People’s general ‘non-critical’ attitude is another crucial element to the persistent dilemma. Gudavarthy argues that ‘fear is silently playing its role…it can lead to a degree of self-censorship where even the obvious begins to create doubt if one is reading the situation correctly or missing the point. In everyday conversations, people generally were confident, bordering on self-righteousness, but today they sound tenuous, unsure, and, therefore, not prepared to critique the government’. The diagnosis seems to hit the nail on its head. During the protests against the UPA II regime and Anna Hazare’s melodramatic soap opera, criticism of the government was always forthcoming and ‘desirable’. The middle classes then hit the streets, almost ‘fearlessly’ against black money and corruption. Now, despite the Rafale scam, a botched demonetisation policy, and the Adani scandal, the streets are empty.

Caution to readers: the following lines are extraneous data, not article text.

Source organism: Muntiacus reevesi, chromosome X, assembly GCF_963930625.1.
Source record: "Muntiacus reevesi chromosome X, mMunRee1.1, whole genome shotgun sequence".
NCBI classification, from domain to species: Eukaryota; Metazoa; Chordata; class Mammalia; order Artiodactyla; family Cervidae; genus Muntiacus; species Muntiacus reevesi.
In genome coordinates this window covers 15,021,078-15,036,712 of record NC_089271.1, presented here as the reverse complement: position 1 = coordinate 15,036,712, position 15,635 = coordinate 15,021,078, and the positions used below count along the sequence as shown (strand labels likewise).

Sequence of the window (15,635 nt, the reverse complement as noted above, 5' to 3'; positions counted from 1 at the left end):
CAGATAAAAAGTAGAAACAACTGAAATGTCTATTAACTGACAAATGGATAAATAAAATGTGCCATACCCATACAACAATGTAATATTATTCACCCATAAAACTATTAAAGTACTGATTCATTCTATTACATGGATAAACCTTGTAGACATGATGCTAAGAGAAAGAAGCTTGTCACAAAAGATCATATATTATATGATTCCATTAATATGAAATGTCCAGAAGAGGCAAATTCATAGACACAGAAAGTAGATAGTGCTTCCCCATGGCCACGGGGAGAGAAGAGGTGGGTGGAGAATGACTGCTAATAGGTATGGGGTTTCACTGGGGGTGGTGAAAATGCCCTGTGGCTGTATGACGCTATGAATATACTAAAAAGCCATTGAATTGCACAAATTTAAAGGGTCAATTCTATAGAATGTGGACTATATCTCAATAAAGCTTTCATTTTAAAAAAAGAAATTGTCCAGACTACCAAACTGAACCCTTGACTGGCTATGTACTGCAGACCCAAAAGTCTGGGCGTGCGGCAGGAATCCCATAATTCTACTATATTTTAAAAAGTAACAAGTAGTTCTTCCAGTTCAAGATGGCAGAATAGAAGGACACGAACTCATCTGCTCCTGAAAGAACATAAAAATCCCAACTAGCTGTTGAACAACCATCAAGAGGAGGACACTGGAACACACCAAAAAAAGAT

Gudavarthy offers a two-fold prescription for coming out of the current miasma. Firstly, he argues that India needs a solid dose of ‘positive emotions of love, compassion, and care’. He does not define love as such but means it in contradistinction to hate, which is being pedalled by the Sangh Parivar and its constituents.

Hundreds of instances of inter-communal harmony that exist both in the contemporary and history of India can represent it. A formidable political project of integrating such narratives must be sewn into the program of all the opposition parties so that it counters the unified, monolithic, and vicious Hindutva narrative. Secondly, the promise of a genuine welfare state which could sustain ‘compassion and love not as an abstract ideal but as an everyday ethic’.

The book is a must-read for those who still have compassion left in the closet of their emotions and are willing to take it out for the purpose of ‘politics’.

The author is a lawyer practising in Delhi. The views are personal.